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Why "Infographic Thinking" Is The Future, Not A Fad

Francesco Franchi, a master of information design, describes how "infographic thinking" goes beyond pretty pictures, and creates an entirely different sort of reading experience that encourages critical thought.

We get a lot of infographic pitches. Almost all of them suck. Why? Because while they may well be "information plus graphics," they often lack what designer Francesco Franchi calls "infographic thinking." This isn’t just "how to make some numbers and vector graphics look clever together." It’s a narrative language—it’s "representation plus interpretation to develop an idea," to quote Franchi. He’s the art director of IL (Intelligence in Lifestyle), the monthly magazine of Il Sole 24 ORE, one of Italy’s top financial newspapers, and if you look at his work, you quickly get the sense that he knows what the #*(@ he’s talking about. He lays out his thoughts on "infographic thinking" in this video podcast from Gestalten:

Franchi issues a lot of wisdom we’ve heard before—"If we don’t have content, we can’t have design," "You have to be informative but also entertain the reader," etc.—but he also distills the essence of visual communication down into some brilliant insights that go beyond art direction. He talks about "the nonlinearity of reading" an infographic, which is something that can set a true example of the form apart from its faddish imitators. Infographics aren’t like Powerpoint presentations — they don’t have to be one-dimensional. In the hands of a Fathom or a Felton, even a static infographic can feel immersive and interactive because of the way it offers multiple paths for discovering stories.

One of Francesco Franchi’s many amazing works. This one shows Chinese exports.

"Infographic thinking" doesn’t let designers to interpret a narrative visually; it lets them invite the viewer [to] join in the process of interpretation, too. It’s what makes infographic design a language, not a formula or a fad. And it’s what sets any superlative infographic apart—regardless of whether it’s hot on Twitter right now, or 200 years old.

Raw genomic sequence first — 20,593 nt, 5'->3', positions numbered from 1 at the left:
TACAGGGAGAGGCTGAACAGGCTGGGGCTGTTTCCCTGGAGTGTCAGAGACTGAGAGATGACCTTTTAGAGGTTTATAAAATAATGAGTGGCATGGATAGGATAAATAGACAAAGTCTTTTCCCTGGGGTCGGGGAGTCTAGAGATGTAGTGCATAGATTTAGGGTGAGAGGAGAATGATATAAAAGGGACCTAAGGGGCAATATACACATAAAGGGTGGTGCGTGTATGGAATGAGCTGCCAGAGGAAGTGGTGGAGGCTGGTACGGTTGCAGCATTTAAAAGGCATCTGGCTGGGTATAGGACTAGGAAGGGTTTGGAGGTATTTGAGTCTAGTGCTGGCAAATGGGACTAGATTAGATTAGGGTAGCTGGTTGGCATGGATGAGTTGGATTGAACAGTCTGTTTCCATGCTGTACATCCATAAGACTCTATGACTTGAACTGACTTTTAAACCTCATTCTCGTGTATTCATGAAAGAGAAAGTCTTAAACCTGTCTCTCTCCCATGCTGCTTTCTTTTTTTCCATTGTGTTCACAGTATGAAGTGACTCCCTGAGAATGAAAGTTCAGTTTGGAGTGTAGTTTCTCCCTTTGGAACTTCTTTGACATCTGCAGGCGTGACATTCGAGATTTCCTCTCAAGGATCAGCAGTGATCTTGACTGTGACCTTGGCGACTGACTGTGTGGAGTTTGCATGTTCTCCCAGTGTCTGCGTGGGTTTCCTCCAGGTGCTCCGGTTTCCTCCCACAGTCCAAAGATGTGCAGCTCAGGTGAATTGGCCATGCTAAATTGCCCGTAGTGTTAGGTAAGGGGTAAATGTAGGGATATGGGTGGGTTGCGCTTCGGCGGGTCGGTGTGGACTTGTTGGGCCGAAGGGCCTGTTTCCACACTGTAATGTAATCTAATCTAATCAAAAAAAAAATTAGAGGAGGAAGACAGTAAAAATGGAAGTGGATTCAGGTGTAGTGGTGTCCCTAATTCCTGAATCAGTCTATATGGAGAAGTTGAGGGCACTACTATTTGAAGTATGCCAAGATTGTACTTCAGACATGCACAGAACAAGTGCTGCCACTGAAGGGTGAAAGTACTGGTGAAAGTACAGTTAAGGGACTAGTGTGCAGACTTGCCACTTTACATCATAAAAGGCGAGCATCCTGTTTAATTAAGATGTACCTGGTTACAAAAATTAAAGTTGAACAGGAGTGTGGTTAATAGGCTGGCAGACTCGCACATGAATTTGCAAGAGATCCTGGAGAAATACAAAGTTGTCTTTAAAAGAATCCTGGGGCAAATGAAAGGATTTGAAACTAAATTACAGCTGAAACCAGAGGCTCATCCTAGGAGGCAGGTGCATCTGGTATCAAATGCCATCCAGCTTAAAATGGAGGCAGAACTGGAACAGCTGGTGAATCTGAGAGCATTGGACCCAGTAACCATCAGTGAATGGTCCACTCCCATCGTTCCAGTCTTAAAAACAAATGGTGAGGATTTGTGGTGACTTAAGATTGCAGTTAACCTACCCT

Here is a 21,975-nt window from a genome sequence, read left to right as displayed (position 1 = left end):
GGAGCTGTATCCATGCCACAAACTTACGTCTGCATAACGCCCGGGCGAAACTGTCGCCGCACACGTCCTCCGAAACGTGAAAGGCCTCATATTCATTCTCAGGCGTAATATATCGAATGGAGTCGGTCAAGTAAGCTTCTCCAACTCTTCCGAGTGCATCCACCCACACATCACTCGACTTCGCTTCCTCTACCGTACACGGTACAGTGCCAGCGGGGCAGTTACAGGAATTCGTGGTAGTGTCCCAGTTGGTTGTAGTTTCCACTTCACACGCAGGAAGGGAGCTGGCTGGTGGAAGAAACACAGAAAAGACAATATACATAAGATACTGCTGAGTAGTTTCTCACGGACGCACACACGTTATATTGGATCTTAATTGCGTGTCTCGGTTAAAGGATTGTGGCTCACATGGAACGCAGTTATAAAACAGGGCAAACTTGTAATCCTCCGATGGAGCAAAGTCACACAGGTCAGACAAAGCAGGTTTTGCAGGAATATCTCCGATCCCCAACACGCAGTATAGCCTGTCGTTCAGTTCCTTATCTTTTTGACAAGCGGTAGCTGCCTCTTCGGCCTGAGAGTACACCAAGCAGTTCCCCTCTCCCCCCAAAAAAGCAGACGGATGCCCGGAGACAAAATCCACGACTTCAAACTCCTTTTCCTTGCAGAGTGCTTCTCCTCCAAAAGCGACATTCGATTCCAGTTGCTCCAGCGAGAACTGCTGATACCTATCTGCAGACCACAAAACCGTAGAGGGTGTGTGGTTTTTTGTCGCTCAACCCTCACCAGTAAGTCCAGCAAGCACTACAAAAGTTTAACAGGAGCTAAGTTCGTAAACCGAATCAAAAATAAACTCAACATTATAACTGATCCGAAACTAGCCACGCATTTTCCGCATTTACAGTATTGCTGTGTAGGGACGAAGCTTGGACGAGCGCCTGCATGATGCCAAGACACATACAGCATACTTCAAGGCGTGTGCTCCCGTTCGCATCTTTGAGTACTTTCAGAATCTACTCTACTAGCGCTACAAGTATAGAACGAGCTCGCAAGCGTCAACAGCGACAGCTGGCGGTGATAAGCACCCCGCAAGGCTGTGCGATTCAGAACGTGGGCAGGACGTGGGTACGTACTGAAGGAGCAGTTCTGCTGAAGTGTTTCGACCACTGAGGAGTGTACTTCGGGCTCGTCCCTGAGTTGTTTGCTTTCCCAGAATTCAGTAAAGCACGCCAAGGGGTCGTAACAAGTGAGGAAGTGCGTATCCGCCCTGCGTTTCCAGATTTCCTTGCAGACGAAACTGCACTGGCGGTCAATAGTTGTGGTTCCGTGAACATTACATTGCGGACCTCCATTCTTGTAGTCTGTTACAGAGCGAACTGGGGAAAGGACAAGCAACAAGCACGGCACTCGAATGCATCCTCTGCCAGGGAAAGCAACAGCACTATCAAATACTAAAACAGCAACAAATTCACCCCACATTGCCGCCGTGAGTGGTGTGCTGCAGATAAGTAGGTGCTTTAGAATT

[via Stellar Interesting; Image: Jakub Krechowicz/Shutterstock]

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  • Explainer Video

    Great article. I checked out Francesco's infographics, they are fantastic. It is definitely not an easy task to make a balance between statistics and graphics. 

  • Lee De Cola

    Floating between over-designed right-brained visualization and over-analyzed left-brain 'statistics' are simple, insightful datagraphics.

    Lee De Cola
    Data to Insight.

  • nrgsave

    China is the largest English speaking country - I believe - the writing is infographics - reaching back long before the invention of western laws - what happens when these two dominant expressives merge and move on rather than continuing down the entropy slope. 
    Infographics can get ideas across when there isn't enough time or contemplative and slowly awakening - they can inspire clarify or haunt us.

    Were moving from centuries of 2D to 3D in the past 40 years  - just being generally digested in the past 4 years - with 4 and 5D coming in the next few years. Let's not go back to sleep -goodnight.

  • Ben Saunders

     Would be essential for Web Analysts like myself to direct the artist in the creation of the story.  I don't think letting the artist or designer run the story should be the way forward.  Sadly there aren't enougth articles on how the designers set about creating an infographic when there should be.

  • Mike Wirth

    Queens University of Charlotte has an Advanced studio in New Media Design, that focuses on information design and data visualization.

  • joel rosado

    who is the second person that he admires? i couldn't tell from the audio, sounded like ottonografo

  • suxo30

    Infographic thinking and communication was utilized for several centuries by the mesoamerican cultures who may have learnt this designing art from someone else.  

  • Je Ho Lee

    I know one lady who majored in Information design in UK. Where are the good school for it?

  • Je Ho Lee

    Absolutely right. In science, we have used many graphs and tables, sort of info graphics. In social science, it works and makes people to get new insight about the informations they see.

    Je Ho Lee,MD,  Seoul, Korea

  • Mjkelley47

    "Infographic thinking" doesn’t let designers to interpret a narrative visually; it lets them invite the viewer [to] join in the process of interpretation, too. "Using a  sentence with appropriate also could help a bit.Cheers,Michael Kelley, D.Phil.

  • Je Ho Lee

    Like collective interpretation to seach for its meaning behind the numbers or facts...